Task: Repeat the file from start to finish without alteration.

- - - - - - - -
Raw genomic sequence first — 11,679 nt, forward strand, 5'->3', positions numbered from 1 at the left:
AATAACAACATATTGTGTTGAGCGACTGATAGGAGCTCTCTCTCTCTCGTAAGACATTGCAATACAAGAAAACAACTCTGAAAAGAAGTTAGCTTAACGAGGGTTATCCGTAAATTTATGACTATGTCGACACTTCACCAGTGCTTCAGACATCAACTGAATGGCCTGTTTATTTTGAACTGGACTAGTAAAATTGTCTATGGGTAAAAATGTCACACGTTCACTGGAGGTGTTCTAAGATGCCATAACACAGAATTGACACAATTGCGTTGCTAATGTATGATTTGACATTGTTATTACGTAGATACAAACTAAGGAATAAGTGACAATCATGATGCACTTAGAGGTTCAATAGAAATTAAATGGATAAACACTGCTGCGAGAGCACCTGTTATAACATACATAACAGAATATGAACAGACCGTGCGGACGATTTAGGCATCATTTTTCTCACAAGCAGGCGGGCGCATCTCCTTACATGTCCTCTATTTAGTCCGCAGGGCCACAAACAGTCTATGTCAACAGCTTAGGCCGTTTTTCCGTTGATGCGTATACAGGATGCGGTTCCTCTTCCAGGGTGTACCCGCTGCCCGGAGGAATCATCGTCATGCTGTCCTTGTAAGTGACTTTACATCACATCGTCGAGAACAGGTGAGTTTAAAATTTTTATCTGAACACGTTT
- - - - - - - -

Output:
Raw genomic sequence first — 11,679 nt, forward strand, 5'->3', positions numbered from 1 at the left:
AATAACAACATATTGTGTTGAGCGACTGATAGGAGCTCTCTCTCTCTCGTAAGACATTGCAATACAAGAAAACAACTCTGAAAAGAAGTTAGCTTAACGAGGGTTATCCGTAAATTTATGACTATGTCGACACTTCACCAGTGCTTCAGACATCAACTGAATGGCCTGTTTATTTTGAACTGGACTAGTAAAATTGTCTATGGGTAAAAATGTCACACGTTCACTGGAGGTGTTCTAAGATGCCATAACACAGAATTGACACAATTGCGTTGCTAATGTATGATTTGACATTGTTATTACGTAGATACAAACTAAGGAATAAGTGACAATCATGATGCACTTAGAGGTTCAATAGAAATTAAATGGATAAACACTGCTGCGAGAGCACCTGTTATAACATACATAACAGAATATGAACAGACCGTGCGGACGATTTAGGCATCATTTTTCTCACAAGCAGGCGGGCGCATCTCCTTACATGTCCTCTATTTAGTCCGCAGGGCCACAAACAGTCTATGTCAACAGCTTAGGCCGTTTTTCCGTTGATGCGTATACAGGATGCGGTTCCTCTTCCAGGGTGTACCCGCTGCCCGGAGGAATCATCGTCATGCTGTCCTTGTAAGTGACTTTACATCACATCGTCGAGAACAGGTGAGTTTAAAATTTTTATCTGAACACGTTT